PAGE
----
Thai officials rushed Friday to repair the Khlong Ban Phrao barrier separating the capital city of Bangkok from floodwaters that have covered vast swathes of the country and killed at least 283 people since late July.
AP - Soldiers, public works crews and volunteers raced to repair a key barrier protecting Bangkok’s northern suburbs from approaching waters Friday, part of a desperate bid to defend Thailand’s capital from the country’s worst floods in decades.
Repair work to the Khlong Ban Phrao Floodgate was being expedited and area residents were asked to remain on alert for flooding. Gov. Peerasak Hinmuangkao of Pathum Thani province, just north of Bangkok, said the gate would be repaired by the end of the day.
Erroneous reports Thursday said that flood waters had broken through the gate, leading the government to order residents to urgently evacuate. The Flood Relief Center later apologized for the “misinformation,” saying the evacuation order had been reversed and that damage to the gate had been overestimated.
At least 283 people have been killed in Thailand since late July by floods and mudslides that have devastated rice crops and shut dozens of factories.
Bangkok has been mostly spared so far, but some surrounding areas have been inundated and authorities fear that flood waters rushing from the north will combine with rains and high tides in the next few days to flood the city.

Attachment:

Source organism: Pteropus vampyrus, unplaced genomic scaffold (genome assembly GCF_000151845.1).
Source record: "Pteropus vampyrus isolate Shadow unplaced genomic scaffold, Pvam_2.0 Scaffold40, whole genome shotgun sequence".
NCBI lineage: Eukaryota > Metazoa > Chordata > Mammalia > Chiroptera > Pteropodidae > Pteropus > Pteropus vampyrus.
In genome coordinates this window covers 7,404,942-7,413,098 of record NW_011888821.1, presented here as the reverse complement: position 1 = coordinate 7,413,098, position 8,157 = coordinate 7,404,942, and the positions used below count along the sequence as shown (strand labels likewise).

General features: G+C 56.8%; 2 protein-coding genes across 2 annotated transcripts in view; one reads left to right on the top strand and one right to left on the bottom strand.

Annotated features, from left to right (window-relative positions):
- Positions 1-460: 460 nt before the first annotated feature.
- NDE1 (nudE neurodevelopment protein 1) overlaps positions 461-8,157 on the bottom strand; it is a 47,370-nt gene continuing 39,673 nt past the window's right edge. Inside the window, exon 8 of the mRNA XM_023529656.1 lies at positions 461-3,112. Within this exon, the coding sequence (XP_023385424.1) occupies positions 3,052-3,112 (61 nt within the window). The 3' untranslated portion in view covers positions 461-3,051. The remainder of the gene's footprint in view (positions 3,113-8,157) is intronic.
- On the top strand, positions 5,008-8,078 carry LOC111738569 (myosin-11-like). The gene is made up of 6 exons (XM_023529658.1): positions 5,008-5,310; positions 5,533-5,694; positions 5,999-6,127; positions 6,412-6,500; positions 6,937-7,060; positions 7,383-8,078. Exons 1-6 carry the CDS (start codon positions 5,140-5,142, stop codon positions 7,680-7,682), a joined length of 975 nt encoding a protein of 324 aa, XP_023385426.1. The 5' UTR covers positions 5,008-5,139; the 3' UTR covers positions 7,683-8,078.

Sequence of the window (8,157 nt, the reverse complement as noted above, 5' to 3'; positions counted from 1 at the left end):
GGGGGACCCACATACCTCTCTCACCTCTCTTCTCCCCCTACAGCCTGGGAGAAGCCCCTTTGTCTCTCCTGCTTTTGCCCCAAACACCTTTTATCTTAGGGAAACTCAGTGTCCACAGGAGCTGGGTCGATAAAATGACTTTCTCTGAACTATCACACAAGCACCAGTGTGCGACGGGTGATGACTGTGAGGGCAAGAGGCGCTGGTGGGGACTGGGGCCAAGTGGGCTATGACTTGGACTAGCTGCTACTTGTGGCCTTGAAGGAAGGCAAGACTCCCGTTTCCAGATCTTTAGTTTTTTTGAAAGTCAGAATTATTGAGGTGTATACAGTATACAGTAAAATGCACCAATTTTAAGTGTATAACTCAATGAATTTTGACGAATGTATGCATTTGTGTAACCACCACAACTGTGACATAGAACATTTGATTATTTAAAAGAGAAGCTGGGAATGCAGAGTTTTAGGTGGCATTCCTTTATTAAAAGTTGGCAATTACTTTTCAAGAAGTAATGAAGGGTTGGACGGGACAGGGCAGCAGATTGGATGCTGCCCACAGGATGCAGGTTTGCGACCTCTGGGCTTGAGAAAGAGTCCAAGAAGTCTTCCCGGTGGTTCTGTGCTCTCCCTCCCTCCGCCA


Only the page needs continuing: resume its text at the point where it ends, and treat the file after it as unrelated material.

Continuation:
Buildings in many areas of the capital have stockpiled sandbags, while others have built protective walls from cement and cinderblocks.
Government spokesman Wim Rungwattanajinda said the main canals east and west of Bangkok will be dredged by Friday to allow more water to flow from flooded northern provinces. He said authorities are also digging canal shortcuts to help drive water to the sea.
“This is the best method at the moment” to protect Bangkok, Wim told The Associated Press. “We are all working against time.”
Prime Minister Yingluck Shinawatra said the operations will allow the water to exit through three major rivers instead of just one - the Chao Phraya River which flows through Bangkok - as the government initially planned, and will therefore relieve the impact on the capital.
Some 8.2 million people in 61 out of the country’s 77 provinces have been affected by the flooding, which has also halted production at many major factories north of Bangkok. Nervous residents have been stocking up on bottled water, rice, instant noodles, medicine and other essentials.
Date created : 2011-10-14